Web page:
Roberta Vinci kept trying to toss a towel over her head, the best way to block out the deafening crowd of nearly 23,000, all trying to will Serena Williams into the final of the U.S. Open and one sneaker step closer to the Grand Slam.
But as she sat in her seat during the last couple of changeovers, already up a break in the third set, Vinci, her whole body shaking, kept grasping as the towel slid onto her lap. Finally, she gave up and let it fall to the ground.
In the end, it was Williams who threw in the towel, succumbing to a paralyzing bout of nerves as well as to the soft-paced but consistent play of the 32-year-old from Taranto, a shipbuilding town in Italy.
Roberta Vinci won the Texas Tennis Open in Grapevine in 2012 with a 7-5 6-3 victory over Jelena Jankovic of Serbia. The Italian reached the the U.S. Open quarterfinals less than two weeks later.
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After 33 straight wins in major championships, and victories at the last three U.S. Opens, as well as the Australian, French and Wimbledon earlier this year, Williams saw her streak snapped just two wins shy of the elusive Grand Slam. It was snapped by a woman ranked No. 43 who had never taken a set off Williams in four previous meetings, including last month in Toronto.
“I’m sorry, guys,” a nearly speechless Vinci told the crowd after the 2-6, 6-4, 6-4 win. “I’m sorry I beat Serena, but for me it is an incredible moment, the best moment of my life.”
Vinci has won only nine career singles titles, including the 2012 Texas Tennis Open in Grapevine. Her victory Friday, coupled with Flavia Pennetta’s 6-1, 6-3 upset of second-seeded Simona Halep, means that, for the first time, two Italians will meet in the final of a major. The last Italian to win one was Francesca Schiavone, who captured the French Open in 2010.
Halep, who reached the final at Roland Garros and the semifinals at Wimbledon last year, dropped the first set in just 28 minutes as the 33-year-old Pennetta pushed every ball back deep, high and slow. Showing an uncharacteristic lack of emotion, Halep was broken in the seventh game of the second set when Pennetta took a 69 mph serve and belted an inside-out forehand return winner. Pennetta held at love by winning her 15th straight point.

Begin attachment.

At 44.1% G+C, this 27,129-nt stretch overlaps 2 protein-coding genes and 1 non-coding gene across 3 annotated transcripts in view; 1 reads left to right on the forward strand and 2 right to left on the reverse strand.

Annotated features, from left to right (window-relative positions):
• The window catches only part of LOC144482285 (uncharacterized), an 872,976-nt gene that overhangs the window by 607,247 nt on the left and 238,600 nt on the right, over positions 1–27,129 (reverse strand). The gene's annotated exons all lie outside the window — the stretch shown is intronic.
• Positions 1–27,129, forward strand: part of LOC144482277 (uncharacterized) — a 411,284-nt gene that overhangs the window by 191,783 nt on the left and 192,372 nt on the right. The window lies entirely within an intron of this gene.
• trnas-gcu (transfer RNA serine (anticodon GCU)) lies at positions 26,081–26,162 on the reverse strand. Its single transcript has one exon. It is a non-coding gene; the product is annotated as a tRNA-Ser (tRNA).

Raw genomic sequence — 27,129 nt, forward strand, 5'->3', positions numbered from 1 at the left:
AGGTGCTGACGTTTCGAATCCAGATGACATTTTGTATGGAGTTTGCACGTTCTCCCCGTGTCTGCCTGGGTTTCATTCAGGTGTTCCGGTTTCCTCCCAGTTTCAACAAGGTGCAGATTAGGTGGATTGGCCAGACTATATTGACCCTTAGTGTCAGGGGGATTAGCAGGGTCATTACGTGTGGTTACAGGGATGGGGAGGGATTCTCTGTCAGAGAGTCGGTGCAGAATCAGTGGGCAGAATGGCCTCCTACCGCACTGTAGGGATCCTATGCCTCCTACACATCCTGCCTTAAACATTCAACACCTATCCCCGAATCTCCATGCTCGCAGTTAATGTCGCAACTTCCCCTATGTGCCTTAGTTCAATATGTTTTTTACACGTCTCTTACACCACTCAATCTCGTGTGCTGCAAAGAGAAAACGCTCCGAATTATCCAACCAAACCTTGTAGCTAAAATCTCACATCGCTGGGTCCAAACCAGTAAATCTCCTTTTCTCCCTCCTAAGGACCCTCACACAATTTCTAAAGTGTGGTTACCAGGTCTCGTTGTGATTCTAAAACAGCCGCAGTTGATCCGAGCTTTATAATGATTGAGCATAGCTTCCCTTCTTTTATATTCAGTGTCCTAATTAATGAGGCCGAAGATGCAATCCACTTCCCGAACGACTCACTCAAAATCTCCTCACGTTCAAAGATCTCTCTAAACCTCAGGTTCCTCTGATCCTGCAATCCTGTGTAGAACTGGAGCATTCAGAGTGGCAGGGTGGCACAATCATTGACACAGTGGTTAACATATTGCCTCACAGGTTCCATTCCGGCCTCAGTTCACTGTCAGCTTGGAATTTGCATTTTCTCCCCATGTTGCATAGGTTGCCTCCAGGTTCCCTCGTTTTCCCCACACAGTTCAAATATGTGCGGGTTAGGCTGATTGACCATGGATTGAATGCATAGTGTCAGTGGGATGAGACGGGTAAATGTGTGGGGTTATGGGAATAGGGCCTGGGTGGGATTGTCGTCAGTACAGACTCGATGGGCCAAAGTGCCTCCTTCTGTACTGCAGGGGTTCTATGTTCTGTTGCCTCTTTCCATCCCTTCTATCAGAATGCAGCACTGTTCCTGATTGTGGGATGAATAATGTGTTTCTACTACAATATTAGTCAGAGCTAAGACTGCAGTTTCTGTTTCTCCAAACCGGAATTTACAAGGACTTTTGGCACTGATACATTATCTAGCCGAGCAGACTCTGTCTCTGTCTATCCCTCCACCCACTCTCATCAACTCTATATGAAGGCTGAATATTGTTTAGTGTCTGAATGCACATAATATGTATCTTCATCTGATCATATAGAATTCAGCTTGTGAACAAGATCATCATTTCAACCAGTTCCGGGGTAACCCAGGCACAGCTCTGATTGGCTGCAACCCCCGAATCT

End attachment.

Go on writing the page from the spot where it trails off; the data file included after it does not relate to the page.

“You never know, you just have to try and play your best,” said Pennetta, who three years ago was close to retirement because of a lingering wrist injury. “The good things are coming when you never expect.”
Vinci, sensing from the outset that Williams was nervous, played her own brand of nervy tennis. Despite 16 aces, one a tournament-record 126 mph, Williams appeared sluggish and out of sorts, her shots hitchy rather than smooth and forceful. The American hit 50 winners to just 19 for Vinci but also committed 40 unforced errors.
Serena Williams hit 50 winners to just 19 for Roberta Vinci, but the American also committed 40 unforced errors.
When Williams broke for a 2-0 lead in the third set, it appeared as if her Grand Slam hopes might just live on. But Vinci broke right back on one of Williams’ four double faults. When the 33-year-old American held for 3-2 she bellowed like a lion, shaking her fists and her head at the same time.
But Vinci broke again for a 4-3 lead, at one point pushing Williams side to side along the baseline and then hitting a winning forehand volley that delighted the crowd and prompted the Italian to throw up her arms, pound her heart and mouth the words “For me.” She won the match with two spectacular half-volley drop shots that Williams failed to negotiate.
For Williams, the loss means that there remain but five winners of the coveted Grand Slam — Don Budge, Rod Laver, Maureen Connolly Brinker, Margaret Smith Court and, the last, Steffi Graf in 1988.
Graf was supposed to fly in from her home in Las Vegas to welcome Williams into the club. She can now cancel her flight.
As for Vinci and Pennetta, one thing is certain. As a smiling Vinci said, “Tomorrow, one Italian will win for sure.”
U.S. Open women’s championship
2 p.m. Saturday, ESPN
No. 26 Flavia Pennetta vs. Roberta Vinci